Roxy and Jerome from Coglode

We’re proud accredited partners of Coglode and are excited to be offering our version of their one-day applied behavioural insights workshop. In our opinion, they’ve somehow managed to accurately and accessibly distil the very latest behavioural science insights into an incredibly practical methodology and easily-sharable toolkit – plus they’re also a lovely, dynamic duo who are very fun to work with. We wanted to introduce them to our clients and explain a bit more about how our partnership works in this Q&A session.

 Can you each briefly introduce yourselves?

My name is Jerome. I’m one of the two co-founders of Coglode. I have a background in both economics and in design, and Coglode is a synthesis of these two disciplines. I’m deeply passionate about uncovering why people make certain decisions and how to improve them by explaining the mechanics at play beneath the surface.

And my name is Roxy, the other co-founder of Coglode. I’m a teacher at heart, have a strong background in education and I love to see people grow through learning. Over the past few years, I’ve been building out Coglode’s training programmes, which we’ve run globally. Now, Covid has allowed us to develop both remote Coglode Trainings and our Train-the-Trainer programme, which will allow us to get more people than ever aware of, excited about and applying behavioural insights!

What’s Coglode? Why did you start it?

Coglode finds, distills and clearly communicates the latest behavioural research to help you make better decisions.

There’s so much amazing research sadly locked away in journals.

It’s too time-consuming to find, too time-consuming to read, too abstract and lacking practical application.

We started Coglode because this status quo is simply not good enough. Researchers deserve better avenues to showcase their work and generate more real-world impact. Businesses and Governments deserve a better means of finding, consuming and applying this research, and making better, more impactful decisions as a result.

This is why we started Coglode.

What is Behavioural Science and why should I be interested in learning about it?

You’ll become what you repeatedly do, but do you make perfect decisions at all times? If not, don’t worry. None of us do.

But how can you improve your decisions to give yourself the best chances for life success? How do you get more exercise, cut down on Netflix or Instagram binges, save more or make better life partner decisions?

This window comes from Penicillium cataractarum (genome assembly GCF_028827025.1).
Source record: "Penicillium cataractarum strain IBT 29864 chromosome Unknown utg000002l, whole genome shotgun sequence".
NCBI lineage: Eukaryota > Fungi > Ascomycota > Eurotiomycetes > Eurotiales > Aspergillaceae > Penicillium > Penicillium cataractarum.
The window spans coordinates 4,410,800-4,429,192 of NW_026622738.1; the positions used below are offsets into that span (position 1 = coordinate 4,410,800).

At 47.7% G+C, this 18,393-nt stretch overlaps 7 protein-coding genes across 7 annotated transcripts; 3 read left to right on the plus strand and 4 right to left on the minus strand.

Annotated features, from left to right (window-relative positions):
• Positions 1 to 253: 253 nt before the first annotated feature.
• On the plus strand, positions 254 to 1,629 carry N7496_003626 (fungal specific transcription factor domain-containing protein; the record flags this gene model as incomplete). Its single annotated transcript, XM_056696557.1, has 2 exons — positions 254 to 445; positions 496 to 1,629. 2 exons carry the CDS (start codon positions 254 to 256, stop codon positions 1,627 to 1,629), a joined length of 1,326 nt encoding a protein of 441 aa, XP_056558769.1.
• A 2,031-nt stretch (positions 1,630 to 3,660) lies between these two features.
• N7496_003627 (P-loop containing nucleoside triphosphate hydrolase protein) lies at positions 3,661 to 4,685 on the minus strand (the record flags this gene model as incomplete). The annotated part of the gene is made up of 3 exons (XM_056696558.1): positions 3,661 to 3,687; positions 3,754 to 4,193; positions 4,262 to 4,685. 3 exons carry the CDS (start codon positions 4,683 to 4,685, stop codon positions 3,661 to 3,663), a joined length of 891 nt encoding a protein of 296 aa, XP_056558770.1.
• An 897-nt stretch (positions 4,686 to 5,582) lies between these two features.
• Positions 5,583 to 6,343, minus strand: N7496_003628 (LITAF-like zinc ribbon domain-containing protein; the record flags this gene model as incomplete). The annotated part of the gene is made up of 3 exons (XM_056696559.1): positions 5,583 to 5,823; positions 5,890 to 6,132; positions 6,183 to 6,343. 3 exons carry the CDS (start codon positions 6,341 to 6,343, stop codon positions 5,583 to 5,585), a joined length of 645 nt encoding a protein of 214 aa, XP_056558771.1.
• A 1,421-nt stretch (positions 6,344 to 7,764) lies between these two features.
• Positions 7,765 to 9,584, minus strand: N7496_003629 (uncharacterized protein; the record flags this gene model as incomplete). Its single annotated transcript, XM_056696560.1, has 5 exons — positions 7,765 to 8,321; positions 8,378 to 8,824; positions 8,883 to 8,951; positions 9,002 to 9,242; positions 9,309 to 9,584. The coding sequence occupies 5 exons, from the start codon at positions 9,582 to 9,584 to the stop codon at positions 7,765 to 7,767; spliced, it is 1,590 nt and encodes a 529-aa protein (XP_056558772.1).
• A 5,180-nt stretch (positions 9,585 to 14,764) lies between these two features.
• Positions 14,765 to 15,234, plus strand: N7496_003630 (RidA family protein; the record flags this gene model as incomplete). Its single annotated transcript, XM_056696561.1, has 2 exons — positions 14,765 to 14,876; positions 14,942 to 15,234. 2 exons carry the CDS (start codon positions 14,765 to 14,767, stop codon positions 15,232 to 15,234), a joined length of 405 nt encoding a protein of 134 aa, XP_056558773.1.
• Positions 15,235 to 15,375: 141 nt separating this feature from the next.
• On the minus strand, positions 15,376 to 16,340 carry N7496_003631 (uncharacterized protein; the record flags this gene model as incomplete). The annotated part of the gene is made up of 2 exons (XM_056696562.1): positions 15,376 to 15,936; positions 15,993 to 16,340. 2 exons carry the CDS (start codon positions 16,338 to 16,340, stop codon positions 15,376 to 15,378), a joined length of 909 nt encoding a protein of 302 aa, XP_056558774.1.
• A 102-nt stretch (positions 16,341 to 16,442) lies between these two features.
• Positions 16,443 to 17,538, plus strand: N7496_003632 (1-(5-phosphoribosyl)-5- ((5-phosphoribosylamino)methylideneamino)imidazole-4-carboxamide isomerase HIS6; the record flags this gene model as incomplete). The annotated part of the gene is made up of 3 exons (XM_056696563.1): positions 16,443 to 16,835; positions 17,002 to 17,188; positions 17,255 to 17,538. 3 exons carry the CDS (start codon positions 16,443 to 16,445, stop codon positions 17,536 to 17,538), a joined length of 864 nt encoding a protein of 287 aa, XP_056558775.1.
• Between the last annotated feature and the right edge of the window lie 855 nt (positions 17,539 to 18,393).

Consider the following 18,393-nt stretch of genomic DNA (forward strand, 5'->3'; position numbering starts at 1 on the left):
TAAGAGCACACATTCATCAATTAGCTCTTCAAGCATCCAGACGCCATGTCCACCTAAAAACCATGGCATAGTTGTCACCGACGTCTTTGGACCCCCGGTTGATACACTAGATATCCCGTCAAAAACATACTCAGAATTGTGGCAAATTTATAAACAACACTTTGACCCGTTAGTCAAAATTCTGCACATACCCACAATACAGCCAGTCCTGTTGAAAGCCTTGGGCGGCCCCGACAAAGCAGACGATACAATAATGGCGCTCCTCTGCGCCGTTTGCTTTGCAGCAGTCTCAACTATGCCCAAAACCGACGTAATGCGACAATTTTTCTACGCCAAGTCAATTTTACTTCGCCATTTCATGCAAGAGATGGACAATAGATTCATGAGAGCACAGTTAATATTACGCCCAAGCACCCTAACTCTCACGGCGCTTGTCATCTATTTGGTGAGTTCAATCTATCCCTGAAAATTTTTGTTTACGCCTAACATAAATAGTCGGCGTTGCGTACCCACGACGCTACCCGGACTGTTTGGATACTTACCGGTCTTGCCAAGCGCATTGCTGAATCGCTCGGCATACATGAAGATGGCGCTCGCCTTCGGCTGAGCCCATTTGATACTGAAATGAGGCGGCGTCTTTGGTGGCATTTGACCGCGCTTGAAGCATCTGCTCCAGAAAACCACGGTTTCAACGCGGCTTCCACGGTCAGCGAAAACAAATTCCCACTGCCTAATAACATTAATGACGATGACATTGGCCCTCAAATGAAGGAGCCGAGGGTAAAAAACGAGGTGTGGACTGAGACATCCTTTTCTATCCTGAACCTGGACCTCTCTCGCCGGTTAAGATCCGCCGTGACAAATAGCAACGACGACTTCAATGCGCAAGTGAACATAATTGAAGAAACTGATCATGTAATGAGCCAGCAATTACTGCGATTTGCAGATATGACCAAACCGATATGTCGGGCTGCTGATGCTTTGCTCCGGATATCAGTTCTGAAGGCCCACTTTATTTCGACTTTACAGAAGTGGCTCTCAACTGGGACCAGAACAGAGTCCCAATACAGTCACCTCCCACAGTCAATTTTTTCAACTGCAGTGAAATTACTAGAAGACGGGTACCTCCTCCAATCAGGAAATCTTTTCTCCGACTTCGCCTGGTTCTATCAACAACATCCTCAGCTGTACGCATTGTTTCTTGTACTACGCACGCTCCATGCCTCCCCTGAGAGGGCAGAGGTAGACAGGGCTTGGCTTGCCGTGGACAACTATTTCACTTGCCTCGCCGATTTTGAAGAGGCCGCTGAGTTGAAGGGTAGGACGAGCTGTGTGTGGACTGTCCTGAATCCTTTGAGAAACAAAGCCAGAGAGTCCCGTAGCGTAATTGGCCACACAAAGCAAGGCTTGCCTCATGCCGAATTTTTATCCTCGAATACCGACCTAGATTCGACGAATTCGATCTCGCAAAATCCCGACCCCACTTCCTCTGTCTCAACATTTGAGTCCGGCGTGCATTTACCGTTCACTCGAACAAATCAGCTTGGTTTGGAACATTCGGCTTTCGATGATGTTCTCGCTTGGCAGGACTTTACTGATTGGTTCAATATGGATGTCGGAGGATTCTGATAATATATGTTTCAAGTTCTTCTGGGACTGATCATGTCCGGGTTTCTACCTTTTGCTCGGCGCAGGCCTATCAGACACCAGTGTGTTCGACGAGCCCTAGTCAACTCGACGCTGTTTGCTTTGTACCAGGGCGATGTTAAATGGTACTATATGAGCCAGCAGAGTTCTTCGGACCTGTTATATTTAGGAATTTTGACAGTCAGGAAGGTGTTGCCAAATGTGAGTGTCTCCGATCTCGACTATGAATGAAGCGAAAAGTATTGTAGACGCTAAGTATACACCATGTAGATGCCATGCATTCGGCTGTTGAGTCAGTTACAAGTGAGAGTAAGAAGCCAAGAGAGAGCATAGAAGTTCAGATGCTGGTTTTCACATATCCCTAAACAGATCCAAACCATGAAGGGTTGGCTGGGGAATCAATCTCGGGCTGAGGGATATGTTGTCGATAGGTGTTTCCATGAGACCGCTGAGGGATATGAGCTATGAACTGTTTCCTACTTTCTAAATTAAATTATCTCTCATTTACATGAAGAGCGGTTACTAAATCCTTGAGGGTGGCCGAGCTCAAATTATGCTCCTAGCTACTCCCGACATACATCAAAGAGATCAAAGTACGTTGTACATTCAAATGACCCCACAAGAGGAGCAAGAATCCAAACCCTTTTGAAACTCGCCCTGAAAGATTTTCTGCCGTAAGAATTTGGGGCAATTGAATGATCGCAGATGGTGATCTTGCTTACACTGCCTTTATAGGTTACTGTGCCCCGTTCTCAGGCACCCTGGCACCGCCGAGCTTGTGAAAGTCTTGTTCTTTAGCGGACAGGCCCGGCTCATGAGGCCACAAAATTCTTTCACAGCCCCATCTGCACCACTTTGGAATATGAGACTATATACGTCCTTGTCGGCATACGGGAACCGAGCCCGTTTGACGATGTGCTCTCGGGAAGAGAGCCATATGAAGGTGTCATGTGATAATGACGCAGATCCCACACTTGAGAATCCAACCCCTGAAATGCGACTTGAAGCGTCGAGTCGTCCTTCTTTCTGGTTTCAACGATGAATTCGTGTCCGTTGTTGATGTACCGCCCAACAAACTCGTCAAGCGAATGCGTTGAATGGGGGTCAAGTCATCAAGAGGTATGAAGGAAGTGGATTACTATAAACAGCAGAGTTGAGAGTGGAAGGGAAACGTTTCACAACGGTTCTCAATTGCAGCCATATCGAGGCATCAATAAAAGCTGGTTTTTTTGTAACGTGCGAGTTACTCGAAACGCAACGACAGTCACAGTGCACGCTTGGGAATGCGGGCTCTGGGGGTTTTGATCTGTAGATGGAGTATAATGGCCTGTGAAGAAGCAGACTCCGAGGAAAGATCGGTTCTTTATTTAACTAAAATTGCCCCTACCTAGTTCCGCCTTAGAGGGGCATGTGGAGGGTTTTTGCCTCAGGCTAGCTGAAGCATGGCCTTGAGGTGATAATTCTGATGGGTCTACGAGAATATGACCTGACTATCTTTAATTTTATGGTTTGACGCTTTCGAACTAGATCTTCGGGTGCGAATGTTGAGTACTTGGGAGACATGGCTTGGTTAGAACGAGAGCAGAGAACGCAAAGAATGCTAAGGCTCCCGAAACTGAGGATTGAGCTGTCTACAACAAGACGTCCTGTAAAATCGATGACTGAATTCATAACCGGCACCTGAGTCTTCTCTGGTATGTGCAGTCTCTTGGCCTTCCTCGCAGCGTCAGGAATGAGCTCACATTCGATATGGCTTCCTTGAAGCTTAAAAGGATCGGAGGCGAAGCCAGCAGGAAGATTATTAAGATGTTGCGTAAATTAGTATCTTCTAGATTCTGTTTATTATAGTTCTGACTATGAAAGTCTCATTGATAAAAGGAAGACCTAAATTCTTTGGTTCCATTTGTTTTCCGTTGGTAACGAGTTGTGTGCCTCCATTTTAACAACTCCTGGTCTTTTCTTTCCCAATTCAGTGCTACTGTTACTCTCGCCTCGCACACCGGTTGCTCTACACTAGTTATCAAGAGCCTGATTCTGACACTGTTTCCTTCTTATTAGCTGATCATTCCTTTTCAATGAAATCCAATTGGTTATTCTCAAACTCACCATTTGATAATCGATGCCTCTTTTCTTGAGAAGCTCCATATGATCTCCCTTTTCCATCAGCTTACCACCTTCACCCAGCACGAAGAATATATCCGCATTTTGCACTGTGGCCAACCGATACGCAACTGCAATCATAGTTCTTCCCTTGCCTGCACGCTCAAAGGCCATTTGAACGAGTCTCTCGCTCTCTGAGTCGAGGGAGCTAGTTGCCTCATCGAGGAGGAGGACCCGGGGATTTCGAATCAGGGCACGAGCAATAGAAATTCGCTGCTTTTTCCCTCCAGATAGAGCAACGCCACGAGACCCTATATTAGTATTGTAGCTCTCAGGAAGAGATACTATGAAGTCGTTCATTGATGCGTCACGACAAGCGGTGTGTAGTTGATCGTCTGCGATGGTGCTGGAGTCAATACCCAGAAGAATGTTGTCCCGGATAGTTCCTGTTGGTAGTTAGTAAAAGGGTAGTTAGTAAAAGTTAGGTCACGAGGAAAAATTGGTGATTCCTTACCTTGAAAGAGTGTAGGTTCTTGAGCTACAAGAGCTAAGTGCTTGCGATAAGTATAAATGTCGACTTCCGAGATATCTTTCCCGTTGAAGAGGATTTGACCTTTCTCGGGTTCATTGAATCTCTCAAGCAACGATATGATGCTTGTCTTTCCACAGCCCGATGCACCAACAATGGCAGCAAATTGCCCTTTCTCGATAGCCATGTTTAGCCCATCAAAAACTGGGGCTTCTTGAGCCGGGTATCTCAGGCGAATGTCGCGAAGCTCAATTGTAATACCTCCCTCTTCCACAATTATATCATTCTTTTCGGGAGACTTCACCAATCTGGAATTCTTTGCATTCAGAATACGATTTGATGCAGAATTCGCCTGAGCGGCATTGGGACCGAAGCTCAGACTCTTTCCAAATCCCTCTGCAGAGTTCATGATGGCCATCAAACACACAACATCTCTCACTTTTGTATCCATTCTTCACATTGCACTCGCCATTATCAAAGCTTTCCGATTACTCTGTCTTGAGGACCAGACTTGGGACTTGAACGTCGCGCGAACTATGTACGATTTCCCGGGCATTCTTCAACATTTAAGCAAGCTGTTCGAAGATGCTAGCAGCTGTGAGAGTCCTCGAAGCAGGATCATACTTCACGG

Behavioural science provides the answers to these sorts of questions. Once you understand the deeper behaviour explaining why you’re still in that poisonous relationship (Sunk Costs, Loss Aversion + Familiarity) or you never really set aside money for your rainy day (Present Bias, Defaults + Hyperbolic Discounting), you can start to take meaningful action that improves your life.

Understanding your own behaviour, then, is vital in order to make good decisions. Clearly, nobody is perfect, but armed with the right knowledge, we can start repeatedly making better decisions that, over the long run, will lead to a more satisfying life.

Can you give us some killer real-world examples of Behavioural Science in action?

Ballot Bins 

Smoking in public areas results in a lot of litter and unnecessary mess. Enter Ballot Bins, a yellow metal cigarette butt bin that curiously poses smokers a question and two answers, each with its own butt slot, turning a boring bin into a playful means of humorous, topical self-expression.

Research showed that Ballot Bins reduced cigarette butt litter by 46% in the immediate vicinity of the bins.

SMarT

We’re notoriously bad at saving for our retirement. Luckily, enter the Save More Tomorrow or SMarT programme, devised by Nobel Prize-winner Richard Thaler and Shlomo Benartzi. SMarT is designed around core behavioural principles, such as our tendency to devalue larger future gains over smaller ones today, our need for certainty, avoidance of perceived loss and our cognitively-lazy adoption of defaults. The scheme makes it very easy to  save a small, pain-free proportion of your monthly wages that automatically rises over the course of a few years.

By the end of the 5th year, those in the scheme were able to save 13.6% of income, next to only around 6% for those making their own savings decisions.

What makes Spoon and Coglode a great partnership – why have you decided to work together, what do you each bring to the table?